Preliminary abstract: Walking upright is a hallmark of our lineage, and learning how and why this unique behavior evolved is of utmost importance for understanding human origins. In this study, we will look at the evolution of bipedal locomotion from a developmental and comparative perspective by studying how the knee joints of apes and humans grow in response to the stresses and strains of locomotion. With this understanding, we will then analyze the knee joints of the oldest juvenile skeleton of a human ancestor ever discovered, the 3.3 million-year-old Dikika Child. This will allow us to investigate when our ancestors came out of the trees and planted their feet firmly on the ground, and at what age ancient children learned to walk.
Schel, Anne Marijke, U. of St. Andrews, Fife, UK - To aid research on 'Effects of Predation Pressure on Black and White Colobine Referential Communication,' supervised by Dr. Klaus Zuberbuehler
SANNE MARIJKE SCHEL, University of St. Andrews, Fife, Scotland, was awarded funding in October 2006 to aid research on 'Effects of Predation Pressure on Black and White Colobine Referential Communication,' supervised by Dr. Klaus Zuberbuehler. This study investigated the effects of predation pressure on alarm call use in Guereza colobus monkeys of Budongo Forest, Uganda. Playback experiments with predator vocalizations and corresponding conspecific monkey alarm reactions were conducted at two sites in the forest, where predation pressures exerted by the monkeys' natural enemies, most importantly leopards and crowned eagles, differed. One objective of the study was to investigate whether Guereza colobines produce predator-specific vocal alarms, and, if so, whether these alarms qualify as referential signals. Results showed that the vocal alarms in response to predator vocalizations differed considerably: playbacks of leopard growls elicited calling bouts consisting of short sequences made of a snort and pairs of roars, while playbacks of eagle shrieks elicited bouts consisting of long sequences made of no snorts but many roars. When these alarm reactions were played back to conspecific monkeys, recipients reacted as if they had detected the predators themselves, even in absence of the eliciting stimulus. This would qualify them as referential signals. Finally, this study showed differences in response rates to the different stimuli between the two sites. It is discussed how these findings might relate to the different predation pressures at the sites.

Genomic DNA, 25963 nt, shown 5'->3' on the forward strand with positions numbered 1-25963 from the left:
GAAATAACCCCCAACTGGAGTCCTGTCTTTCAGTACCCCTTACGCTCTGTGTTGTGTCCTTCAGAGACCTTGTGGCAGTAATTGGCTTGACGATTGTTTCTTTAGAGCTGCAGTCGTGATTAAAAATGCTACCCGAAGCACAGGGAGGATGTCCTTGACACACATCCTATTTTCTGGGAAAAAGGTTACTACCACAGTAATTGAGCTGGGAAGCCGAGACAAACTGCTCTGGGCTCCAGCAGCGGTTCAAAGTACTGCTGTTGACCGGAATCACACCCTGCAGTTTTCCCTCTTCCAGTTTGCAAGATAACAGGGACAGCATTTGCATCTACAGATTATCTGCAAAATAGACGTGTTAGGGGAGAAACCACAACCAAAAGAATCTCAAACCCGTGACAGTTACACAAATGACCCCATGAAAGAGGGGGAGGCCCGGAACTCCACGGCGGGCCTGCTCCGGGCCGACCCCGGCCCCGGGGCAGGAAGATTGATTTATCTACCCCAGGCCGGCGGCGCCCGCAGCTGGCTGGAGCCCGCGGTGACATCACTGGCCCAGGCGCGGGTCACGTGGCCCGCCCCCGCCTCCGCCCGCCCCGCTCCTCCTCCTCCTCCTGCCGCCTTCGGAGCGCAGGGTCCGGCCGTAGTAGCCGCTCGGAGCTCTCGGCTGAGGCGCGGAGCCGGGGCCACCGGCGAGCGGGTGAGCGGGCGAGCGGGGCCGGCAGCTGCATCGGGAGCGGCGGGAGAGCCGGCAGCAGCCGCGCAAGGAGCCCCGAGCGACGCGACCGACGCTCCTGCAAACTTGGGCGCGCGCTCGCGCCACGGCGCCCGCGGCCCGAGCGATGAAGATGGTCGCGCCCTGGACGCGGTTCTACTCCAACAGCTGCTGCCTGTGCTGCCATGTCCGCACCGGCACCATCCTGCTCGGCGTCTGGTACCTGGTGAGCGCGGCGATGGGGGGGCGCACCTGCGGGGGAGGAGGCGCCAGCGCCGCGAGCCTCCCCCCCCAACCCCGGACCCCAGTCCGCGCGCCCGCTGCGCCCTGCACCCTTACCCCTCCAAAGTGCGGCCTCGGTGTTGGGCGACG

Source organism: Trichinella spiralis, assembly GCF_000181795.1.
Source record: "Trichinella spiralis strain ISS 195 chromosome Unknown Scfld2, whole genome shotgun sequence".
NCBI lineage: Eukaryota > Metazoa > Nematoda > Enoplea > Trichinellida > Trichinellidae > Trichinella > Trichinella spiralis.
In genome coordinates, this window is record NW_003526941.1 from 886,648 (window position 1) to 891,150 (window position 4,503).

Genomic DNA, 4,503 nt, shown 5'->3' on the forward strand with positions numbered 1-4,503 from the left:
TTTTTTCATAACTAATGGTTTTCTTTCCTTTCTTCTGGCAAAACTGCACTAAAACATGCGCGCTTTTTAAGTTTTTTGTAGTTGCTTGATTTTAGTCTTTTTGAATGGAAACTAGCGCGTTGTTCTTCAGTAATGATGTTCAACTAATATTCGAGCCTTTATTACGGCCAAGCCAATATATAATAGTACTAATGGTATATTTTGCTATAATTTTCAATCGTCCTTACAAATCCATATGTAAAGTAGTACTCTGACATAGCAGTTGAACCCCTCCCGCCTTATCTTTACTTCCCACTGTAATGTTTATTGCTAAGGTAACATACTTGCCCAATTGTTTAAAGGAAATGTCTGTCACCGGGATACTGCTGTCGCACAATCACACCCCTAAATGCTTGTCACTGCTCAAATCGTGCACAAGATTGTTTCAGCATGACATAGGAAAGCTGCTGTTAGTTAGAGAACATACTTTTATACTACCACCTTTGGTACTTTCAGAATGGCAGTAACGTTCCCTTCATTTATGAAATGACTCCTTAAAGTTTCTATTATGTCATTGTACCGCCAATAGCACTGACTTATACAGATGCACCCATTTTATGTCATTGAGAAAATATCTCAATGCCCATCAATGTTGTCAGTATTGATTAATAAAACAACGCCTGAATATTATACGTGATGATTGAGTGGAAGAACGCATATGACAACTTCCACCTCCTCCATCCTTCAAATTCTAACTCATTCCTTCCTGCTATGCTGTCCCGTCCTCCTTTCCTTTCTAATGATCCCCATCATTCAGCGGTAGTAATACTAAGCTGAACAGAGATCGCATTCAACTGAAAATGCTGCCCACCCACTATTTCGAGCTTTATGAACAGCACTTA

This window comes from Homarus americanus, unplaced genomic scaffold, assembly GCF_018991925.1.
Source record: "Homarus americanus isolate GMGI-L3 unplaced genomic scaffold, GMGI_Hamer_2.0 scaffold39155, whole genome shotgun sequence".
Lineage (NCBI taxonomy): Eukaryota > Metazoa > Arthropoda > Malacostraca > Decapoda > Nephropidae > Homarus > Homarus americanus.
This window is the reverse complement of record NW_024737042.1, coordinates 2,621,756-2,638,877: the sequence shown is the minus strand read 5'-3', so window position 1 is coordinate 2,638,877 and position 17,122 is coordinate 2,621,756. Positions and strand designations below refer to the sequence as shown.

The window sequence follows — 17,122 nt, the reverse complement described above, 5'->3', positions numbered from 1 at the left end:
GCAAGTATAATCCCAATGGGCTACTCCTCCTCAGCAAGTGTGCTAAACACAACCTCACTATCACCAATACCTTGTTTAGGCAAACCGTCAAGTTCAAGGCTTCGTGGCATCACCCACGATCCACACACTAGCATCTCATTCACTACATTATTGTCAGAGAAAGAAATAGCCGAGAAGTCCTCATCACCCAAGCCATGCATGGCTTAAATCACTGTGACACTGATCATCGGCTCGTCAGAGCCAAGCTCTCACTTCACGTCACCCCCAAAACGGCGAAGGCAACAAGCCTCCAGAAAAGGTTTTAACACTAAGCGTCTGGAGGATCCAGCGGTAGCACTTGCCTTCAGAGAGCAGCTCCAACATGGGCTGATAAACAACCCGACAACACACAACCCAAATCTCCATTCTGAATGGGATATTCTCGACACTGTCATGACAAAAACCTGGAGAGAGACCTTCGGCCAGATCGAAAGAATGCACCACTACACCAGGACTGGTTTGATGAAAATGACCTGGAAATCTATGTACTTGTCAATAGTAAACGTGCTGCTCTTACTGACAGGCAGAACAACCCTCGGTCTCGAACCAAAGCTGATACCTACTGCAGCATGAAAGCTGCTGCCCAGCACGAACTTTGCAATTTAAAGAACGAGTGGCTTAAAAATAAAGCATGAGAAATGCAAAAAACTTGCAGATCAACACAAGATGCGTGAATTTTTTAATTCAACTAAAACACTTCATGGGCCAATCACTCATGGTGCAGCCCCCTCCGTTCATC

Franklin, Kathryn Jane, U. of Chicago, Chicago, IL - To aid research on 'Poltiical Economy at the Crossroads: Trade and Authority in the Medieval Armenian Highlands, AD 500- 1400,' supervised by Dr. Adam Thomas Smith
KATHRYN J. FRANKLIN, then a student at University of Chicago, Chicago, Illinois, was awarded a grant in April 2011 to aid research on 'Political Economy at the Crossroads: Trade and Economy in the Medieval Armenian Highlands, AD 500-1400,' supervised by Dr. Adam T. Smith. This project investigated the intersection of local political life along the mountain highways of Armenia with regional trade during the late medieval period (AD 900-1400). The project aims to discover how people living in the Armenian highlands at this time imagined themselves in relation to both local history and wider cultural and political phenomena, and how they put such imagined relationships into action through architectural projects that engaged with the material objects carried through the landscape by donkey caravans. To achieve these aims, the project investigated a caravanatun ('caravan house') built by a local merchant-prince in the early 13th century at the site of Arai-Bazarjugh. The excavations revealed the caravanatun to be a rectangular hall divided into vaulted galleries by rows of arches. This large and secure space provided accommodation for human travelers as well as their beasts, which were kept in specially built stable-galleries at the sides of the building. A second phase of the project focused on categorizing the material artifacts found within this building, which includes metal objects, animal bones, and pottery. The ceramic assemblage from the Arai-Bazarjugh caravanatun floors includes cookwares and small bowls, as well as glazed dishes that may have been trade goods on their way to the next town.